The Morrison government will reportedly try to make the Senate sit without a break until its tax cuts are pass.
The government’s leader in the Senate Mathias Cormann will put forward a motion to the Senate on the first sitting day next week to ensure the upper house sits until legislation for all stages of the tax cuts are passed, The Australian reports.
The coalition’s determination comes despite Labor confirming it will only support the first two parts of the three-stage tax relief plan.
The government needs the support of Labor or at least four crossbenchers to get the full package through the Senate.
Labor has always backed the first stage, which will deliver extra cash to low and middle income earners when they file their tax returns this year.
But it says it will only support the second stage – also aimed at people on low and middle income – if the government brings it forward to the 2019/20 financial year, rather than 2021/22 as planned.
It also wants the government to defer legislation on the third part of the package which is due to begin in 2023/24, suggesting it is too far down the track amid uncertain economic conditions.
The third stage will reduce the tax rate from 32.5 per cent to 30 per cent for people earning between $45,000 and $200,000.
One Nation leader Pauline Hanson, who controls two votes in the Senate, says she spoke with Labor leader Anthony Albanese on Monday to discuss her position on the tax cuts.
“I’m going to have further talks with him next week because I want to see what the impact it is on the budget by passing the first and second stage,” she told Sky News.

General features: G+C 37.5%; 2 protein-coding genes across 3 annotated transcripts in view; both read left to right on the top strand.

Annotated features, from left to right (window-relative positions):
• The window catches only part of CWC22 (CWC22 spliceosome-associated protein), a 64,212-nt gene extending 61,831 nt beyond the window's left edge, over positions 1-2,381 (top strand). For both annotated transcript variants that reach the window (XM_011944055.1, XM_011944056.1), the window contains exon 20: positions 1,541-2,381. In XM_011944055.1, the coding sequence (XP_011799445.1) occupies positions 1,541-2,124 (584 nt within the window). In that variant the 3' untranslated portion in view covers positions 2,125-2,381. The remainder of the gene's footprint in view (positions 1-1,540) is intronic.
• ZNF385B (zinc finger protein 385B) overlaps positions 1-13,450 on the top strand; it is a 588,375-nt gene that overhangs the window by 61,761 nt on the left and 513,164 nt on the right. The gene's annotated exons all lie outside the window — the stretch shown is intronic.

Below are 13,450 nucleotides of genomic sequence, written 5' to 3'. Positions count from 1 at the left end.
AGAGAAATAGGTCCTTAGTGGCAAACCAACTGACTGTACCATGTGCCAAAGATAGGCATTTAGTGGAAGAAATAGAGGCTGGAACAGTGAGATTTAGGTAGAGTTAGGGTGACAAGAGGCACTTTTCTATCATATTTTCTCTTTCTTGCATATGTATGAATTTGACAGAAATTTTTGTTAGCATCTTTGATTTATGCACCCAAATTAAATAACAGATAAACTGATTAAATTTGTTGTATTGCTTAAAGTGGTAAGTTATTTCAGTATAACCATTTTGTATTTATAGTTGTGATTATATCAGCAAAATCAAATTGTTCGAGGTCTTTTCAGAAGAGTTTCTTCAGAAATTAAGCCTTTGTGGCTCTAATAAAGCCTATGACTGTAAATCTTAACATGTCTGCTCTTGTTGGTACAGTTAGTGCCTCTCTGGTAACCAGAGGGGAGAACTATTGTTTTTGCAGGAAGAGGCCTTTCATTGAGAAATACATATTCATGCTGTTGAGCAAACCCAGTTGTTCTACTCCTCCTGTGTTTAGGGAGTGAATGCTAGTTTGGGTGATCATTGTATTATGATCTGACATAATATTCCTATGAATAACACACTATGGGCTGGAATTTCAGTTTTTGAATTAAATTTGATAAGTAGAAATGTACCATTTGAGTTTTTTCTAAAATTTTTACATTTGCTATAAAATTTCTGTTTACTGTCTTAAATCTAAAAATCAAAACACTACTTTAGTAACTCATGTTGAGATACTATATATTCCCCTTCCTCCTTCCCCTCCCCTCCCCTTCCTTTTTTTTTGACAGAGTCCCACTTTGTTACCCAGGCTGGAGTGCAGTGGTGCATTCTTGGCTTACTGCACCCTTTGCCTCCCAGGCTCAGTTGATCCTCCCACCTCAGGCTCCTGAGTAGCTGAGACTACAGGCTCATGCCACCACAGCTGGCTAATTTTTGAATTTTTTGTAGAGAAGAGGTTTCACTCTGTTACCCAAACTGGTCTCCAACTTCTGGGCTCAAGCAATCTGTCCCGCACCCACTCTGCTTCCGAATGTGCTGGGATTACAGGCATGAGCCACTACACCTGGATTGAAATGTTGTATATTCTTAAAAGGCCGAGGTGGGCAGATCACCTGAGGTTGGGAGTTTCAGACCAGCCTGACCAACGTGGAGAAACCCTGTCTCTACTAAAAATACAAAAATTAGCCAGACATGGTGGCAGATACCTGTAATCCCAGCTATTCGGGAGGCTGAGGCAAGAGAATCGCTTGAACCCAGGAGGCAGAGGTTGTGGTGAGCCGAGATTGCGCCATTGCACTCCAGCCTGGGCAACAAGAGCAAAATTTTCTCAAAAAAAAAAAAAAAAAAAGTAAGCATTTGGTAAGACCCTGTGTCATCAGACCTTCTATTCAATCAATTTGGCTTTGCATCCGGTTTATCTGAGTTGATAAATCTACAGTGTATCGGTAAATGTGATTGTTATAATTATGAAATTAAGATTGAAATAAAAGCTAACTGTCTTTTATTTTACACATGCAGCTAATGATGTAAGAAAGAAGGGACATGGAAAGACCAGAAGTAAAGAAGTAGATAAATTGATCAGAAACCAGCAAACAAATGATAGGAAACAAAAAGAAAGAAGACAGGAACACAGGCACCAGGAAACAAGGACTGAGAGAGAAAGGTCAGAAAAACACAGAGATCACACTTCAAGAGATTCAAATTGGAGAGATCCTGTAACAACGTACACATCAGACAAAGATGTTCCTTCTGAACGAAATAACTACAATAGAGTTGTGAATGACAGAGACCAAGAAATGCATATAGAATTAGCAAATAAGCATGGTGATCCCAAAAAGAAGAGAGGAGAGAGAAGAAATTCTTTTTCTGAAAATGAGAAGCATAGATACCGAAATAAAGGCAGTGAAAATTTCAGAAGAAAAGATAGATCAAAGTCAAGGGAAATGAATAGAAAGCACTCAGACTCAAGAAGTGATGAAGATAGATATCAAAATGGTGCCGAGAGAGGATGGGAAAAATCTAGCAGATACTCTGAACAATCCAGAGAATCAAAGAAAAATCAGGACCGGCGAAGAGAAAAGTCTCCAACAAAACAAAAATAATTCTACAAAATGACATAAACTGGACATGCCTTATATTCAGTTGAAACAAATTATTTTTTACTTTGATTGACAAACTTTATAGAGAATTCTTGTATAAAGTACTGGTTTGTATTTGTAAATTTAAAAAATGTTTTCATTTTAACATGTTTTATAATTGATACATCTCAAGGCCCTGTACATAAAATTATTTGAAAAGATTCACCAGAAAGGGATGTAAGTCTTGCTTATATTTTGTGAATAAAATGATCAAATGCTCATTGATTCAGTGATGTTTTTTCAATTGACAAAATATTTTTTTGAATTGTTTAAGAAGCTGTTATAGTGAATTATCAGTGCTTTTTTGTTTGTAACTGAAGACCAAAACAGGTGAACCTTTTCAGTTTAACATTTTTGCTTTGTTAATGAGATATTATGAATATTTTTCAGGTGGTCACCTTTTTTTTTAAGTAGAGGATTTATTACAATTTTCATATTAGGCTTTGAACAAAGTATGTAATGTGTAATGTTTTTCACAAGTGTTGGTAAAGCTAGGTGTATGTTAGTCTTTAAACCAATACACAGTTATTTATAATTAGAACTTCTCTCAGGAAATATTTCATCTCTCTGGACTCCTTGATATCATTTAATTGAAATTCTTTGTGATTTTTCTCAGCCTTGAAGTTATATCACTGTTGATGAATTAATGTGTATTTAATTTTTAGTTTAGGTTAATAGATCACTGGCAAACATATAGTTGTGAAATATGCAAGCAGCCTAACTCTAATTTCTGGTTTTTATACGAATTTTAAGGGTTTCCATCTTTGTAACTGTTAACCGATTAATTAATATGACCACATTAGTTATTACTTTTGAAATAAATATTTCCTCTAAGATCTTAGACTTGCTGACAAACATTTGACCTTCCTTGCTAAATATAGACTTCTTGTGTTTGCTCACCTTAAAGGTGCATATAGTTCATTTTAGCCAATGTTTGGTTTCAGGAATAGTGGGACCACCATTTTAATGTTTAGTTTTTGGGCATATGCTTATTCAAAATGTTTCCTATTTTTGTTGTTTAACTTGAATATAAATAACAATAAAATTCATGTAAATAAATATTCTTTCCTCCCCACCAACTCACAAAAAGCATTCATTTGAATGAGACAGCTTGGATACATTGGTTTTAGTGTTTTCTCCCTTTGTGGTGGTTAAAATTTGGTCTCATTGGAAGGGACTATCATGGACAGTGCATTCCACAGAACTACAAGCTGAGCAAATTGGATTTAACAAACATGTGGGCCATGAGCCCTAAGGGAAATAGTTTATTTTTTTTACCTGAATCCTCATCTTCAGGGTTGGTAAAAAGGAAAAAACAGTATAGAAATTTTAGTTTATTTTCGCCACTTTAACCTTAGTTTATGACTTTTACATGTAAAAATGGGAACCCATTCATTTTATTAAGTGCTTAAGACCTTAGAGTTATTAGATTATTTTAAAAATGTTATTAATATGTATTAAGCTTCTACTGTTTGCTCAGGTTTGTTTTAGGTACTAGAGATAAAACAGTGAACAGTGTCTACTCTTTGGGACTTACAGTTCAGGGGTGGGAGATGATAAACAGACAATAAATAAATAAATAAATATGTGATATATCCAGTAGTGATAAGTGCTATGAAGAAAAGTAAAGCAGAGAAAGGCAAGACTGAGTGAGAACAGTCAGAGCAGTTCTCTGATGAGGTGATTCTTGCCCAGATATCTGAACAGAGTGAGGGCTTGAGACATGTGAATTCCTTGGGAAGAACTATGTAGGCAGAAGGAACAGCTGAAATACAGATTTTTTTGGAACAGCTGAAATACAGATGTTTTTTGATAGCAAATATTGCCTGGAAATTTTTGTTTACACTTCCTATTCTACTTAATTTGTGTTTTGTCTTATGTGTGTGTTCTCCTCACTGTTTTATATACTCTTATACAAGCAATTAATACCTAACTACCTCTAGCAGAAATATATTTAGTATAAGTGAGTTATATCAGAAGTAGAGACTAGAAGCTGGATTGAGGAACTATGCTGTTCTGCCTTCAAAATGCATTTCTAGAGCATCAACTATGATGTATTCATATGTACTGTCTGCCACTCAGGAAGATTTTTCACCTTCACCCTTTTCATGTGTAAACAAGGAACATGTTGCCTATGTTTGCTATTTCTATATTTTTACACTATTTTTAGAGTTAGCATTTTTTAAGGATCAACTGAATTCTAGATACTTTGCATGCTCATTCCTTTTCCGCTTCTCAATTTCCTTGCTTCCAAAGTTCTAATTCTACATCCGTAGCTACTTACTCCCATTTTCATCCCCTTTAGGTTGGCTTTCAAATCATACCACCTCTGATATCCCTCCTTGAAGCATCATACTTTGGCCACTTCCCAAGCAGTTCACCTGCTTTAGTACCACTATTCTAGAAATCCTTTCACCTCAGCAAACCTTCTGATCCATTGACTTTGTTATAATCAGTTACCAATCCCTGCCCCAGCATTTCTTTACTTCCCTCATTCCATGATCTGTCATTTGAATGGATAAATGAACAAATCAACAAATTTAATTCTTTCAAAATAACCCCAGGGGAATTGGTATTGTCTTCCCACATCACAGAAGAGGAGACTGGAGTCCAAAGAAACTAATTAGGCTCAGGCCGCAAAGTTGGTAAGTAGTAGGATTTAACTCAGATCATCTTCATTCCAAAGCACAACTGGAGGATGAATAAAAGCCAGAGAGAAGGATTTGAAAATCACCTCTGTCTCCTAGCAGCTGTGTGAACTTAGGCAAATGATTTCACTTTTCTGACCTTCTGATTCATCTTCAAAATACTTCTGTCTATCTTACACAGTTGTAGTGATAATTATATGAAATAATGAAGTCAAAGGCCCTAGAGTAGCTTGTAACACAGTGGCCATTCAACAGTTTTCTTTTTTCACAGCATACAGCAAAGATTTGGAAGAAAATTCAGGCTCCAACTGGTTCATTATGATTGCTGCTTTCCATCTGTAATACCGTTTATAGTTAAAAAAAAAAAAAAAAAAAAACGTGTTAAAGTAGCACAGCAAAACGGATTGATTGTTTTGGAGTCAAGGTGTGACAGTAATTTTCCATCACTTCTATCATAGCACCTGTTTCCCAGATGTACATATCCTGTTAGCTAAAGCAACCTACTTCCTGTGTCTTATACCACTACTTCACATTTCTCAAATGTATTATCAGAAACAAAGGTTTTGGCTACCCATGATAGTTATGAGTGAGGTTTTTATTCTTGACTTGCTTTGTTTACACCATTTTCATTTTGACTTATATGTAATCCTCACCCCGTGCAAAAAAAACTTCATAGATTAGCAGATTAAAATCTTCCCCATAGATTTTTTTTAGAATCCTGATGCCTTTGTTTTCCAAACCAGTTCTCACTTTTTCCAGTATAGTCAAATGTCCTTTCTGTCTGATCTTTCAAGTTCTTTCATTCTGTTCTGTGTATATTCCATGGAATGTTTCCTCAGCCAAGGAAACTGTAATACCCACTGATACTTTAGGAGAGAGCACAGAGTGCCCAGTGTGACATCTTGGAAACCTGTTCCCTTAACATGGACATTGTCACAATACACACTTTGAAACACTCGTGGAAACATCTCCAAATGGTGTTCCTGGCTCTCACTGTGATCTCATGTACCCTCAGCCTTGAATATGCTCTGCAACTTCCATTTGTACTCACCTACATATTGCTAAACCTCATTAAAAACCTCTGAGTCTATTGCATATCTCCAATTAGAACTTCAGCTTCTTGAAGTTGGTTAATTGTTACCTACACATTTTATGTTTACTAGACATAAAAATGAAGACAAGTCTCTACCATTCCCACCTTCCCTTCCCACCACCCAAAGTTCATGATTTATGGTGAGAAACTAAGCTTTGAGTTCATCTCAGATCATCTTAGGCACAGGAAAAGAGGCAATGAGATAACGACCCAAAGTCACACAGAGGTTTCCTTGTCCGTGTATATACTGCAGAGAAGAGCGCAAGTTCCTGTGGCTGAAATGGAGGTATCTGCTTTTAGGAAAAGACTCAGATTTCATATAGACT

One Nation has ruled out supporting the coalition’s entire tax plan, saying infrastructure spending and ensuring cheaper power should be a priority.
Finance Minister Mathias Cormann says Labor’s position shows it has not learnt the lessons of the election it lost.
“We will not split our plan to deliver income tax relief to all working Australians,” he said.
Labor finance spokeswoman Katy Gallagher says her party’s proposal to the government is “genuine and constructive”.
“It’s a pretty quick and arrogant response back from them, unfortunately,” she told ABC Radio National.
“It was very much a genuine offer from us. We’re concerned about how the economy is performing.”
Mr Albanese has also urged the government to kick off some infrastructure projects earlier than planned.
“We think that a bring-forward of the government’s proposed infrastructure investment would assist the economy, create jobs right now, help to boost productivity into the future.”
Centre Alliance has two votes in the upper house and is yet to make a call on the issue.
The only other crossbencher in play is Jacqui Lambie, who hasn’t confirmed where she stands on the package.
Senator Cory Bernardi backs the plan, while the nine Greens Senators oppose it.